Alex Harris loves his job working with students on the autism spectrum — “my superheroes,” he calls them with a broad smile and a deep laugh — in Boston Public Schools.
But the academic transcript Harris needs for a promotion and a raise is being kept from him by the private college he attended because of a balance he owes for expenses he didn’t know weren’t covered by financial aid. The original debt has since doubled, to more than $3,000 with fees and interest from about $1,500.
“It's crazy,” he said in Franklin Park at the end of a long school day. “We have families who are trying to survive. We're trying to participate in society. But how can we when people are literally holding us back?”
The institution blocking Harris from receiving proof of the credits he earned, Springfield College, said it tries to work out repayment plans for students with outstanding bills and holds back their transcripts only as a last resort. “This aligns with our Springfield College mission of service to others,” Stephen Roulier, vice president for communications and external affairs, said in a written statement.
Yet the college is a member of a state higher education association lobbying against legislation in Massachusetts that would end the practice of withholding transcripts — one of several such measures nationwide that colleges are quietly trying to water down or block.
The practice “is a key tool in the process by which colleges and universities communicate with students about owed balances,” the Commission on Independent Colleges and Universities in New York wrote last month in opposition to a bill that would ban transcript withholding there as a means of collecting unpaid debts.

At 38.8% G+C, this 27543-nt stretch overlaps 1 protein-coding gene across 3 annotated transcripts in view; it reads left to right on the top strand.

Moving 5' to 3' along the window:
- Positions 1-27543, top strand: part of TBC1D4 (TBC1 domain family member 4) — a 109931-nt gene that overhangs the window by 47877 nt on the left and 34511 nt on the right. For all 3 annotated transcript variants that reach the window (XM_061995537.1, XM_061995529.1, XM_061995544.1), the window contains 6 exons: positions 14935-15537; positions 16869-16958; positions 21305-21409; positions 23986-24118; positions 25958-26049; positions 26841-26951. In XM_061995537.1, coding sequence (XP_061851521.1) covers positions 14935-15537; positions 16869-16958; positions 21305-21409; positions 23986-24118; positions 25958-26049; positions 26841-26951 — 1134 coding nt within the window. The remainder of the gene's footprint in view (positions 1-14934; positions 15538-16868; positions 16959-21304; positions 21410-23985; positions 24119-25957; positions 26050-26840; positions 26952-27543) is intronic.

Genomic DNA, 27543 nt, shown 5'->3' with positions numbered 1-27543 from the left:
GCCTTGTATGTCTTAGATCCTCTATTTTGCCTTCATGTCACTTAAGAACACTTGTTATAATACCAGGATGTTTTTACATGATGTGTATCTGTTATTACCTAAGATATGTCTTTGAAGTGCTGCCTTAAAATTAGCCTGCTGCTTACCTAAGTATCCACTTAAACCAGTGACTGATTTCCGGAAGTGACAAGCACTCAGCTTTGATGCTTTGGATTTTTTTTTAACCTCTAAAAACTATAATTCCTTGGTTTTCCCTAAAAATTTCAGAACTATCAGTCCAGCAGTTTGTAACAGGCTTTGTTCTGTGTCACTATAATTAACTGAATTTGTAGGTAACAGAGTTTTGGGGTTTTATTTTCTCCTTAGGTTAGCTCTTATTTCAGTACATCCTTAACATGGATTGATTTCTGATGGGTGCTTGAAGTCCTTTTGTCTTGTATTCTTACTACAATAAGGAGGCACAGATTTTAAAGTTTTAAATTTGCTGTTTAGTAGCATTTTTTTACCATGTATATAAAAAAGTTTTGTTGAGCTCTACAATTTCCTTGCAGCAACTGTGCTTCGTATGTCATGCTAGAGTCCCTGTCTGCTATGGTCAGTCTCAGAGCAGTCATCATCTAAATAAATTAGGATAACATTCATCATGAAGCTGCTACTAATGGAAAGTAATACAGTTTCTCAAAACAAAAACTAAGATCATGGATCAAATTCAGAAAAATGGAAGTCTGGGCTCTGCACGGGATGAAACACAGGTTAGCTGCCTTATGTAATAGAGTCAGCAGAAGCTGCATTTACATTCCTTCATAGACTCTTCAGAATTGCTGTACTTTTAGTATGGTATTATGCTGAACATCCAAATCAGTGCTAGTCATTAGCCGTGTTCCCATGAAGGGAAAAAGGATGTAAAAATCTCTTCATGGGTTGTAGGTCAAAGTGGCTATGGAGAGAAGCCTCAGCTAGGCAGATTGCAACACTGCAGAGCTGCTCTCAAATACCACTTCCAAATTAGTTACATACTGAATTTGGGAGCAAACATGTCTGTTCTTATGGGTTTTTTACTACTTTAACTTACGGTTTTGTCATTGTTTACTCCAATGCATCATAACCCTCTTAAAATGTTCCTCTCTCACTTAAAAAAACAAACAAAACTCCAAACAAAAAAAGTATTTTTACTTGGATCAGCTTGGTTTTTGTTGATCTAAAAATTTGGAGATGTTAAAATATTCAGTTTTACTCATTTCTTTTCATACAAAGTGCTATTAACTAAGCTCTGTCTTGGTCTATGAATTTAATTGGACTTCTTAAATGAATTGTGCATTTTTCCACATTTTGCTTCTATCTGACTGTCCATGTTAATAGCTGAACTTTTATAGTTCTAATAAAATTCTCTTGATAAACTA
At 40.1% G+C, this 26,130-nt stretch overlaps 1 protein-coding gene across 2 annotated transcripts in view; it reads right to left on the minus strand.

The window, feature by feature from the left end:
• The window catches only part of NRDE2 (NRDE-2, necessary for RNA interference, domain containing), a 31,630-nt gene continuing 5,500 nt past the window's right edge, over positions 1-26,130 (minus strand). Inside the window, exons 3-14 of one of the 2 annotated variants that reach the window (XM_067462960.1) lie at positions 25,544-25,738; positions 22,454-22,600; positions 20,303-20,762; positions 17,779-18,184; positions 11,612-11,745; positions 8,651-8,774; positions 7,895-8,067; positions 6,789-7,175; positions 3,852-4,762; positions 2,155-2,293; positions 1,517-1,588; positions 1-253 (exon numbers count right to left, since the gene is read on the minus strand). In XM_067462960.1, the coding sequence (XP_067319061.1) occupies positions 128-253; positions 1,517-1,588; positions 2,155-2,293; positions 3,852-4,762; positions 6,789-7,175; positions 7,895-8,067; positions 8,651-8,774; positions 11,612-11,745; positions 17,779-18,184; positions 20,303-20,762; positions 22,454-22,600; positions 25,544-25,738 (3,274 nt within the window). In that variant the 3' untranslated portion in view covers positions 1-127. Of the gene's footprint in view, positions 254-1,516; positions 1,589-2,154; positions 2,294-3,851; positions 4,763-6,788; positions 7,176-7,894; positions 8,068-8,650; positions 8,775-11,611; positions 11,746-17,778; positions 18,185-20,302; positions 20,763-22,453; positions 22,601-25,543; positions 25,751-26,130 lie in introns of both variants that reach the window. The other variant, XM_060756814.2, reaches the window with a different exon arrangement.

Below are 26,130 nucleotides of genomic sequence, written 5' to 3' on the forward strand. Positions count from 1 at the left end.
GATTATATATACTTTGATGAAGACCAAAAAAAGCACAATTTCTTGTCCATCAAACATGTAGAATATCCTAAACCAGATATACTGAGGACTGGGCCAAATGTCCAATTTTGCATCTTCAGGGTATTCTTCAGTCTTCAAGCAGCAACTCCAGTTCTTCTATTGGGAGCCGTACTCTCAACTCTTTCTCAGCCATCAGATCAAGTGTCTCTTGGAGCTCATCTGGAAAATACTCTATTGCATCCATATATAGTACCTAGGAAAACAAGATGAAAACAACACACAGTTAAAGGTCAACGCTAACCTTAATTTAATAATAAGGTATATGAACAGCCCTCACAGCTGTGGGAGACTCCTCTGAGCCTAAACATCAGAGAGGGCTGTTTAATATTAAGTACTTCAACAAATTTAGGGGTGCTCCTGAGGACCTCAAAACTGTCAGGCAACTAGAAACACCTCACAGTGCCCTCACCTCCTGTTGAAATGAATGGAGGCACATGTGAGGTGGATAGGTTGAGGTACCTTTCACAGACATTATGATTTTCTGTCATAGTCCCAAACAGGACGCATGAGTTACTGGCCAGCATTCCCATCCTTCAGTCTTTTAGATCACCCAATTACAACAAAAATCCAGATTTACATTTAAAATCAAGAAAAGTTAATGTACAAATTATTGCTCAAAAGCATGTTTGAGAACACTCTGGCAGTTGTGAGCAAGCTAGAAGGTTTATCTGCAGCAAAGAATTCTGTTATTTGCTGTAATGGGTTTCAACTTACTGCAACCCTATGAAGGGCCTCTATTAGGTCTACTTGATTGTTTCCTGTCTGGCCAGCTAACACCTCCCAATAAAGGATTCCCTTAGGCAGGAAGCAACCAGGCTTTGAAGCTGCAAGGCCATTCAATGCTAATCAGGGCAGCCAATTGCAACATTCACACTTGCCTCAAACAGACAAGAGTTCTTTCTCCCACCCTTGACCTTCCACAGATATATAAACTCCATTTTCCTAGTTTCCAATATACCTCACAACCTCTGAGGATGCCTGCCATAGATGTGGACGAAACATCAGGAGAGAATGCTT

As many as 6.6 million students nationwide can’t obtain their transcripts because they have unpaid bills to colleges or universities, the higher education consulting firm Ithaka S+R estimates. These balances can be as little as $25, though they are usually higher; the average at community colleges is $631 and at all types of colleges overall, $2,335.
In addition to New York and Massachusetts, bans on transcript holds as a means of making students pay their debts have been proposed in Minnesota and Ohio. They’ve already passed in California, Washington and Louisiana; there, too, college lobbyists worked to thwart or water down the legislation.
“For those of you on the committee who are parenting, you know that sometimes you can do a lot to try to get someone to behave in a particular way, but it’s not until you have the big stick that you can bring somebody to a table,” Terri Standish-Kuon, president of the Independent Colleges of Washington, testified in opposition to a bill in that state intended to stop her member institutions from withholding transcripts students need to get jobs or transfer to another school.
In the end, the withholding ban was passed in Washington state but colleges preserved their right to block students with overdue balances from re-enrolling until they pay any money owed for tuition, room and board.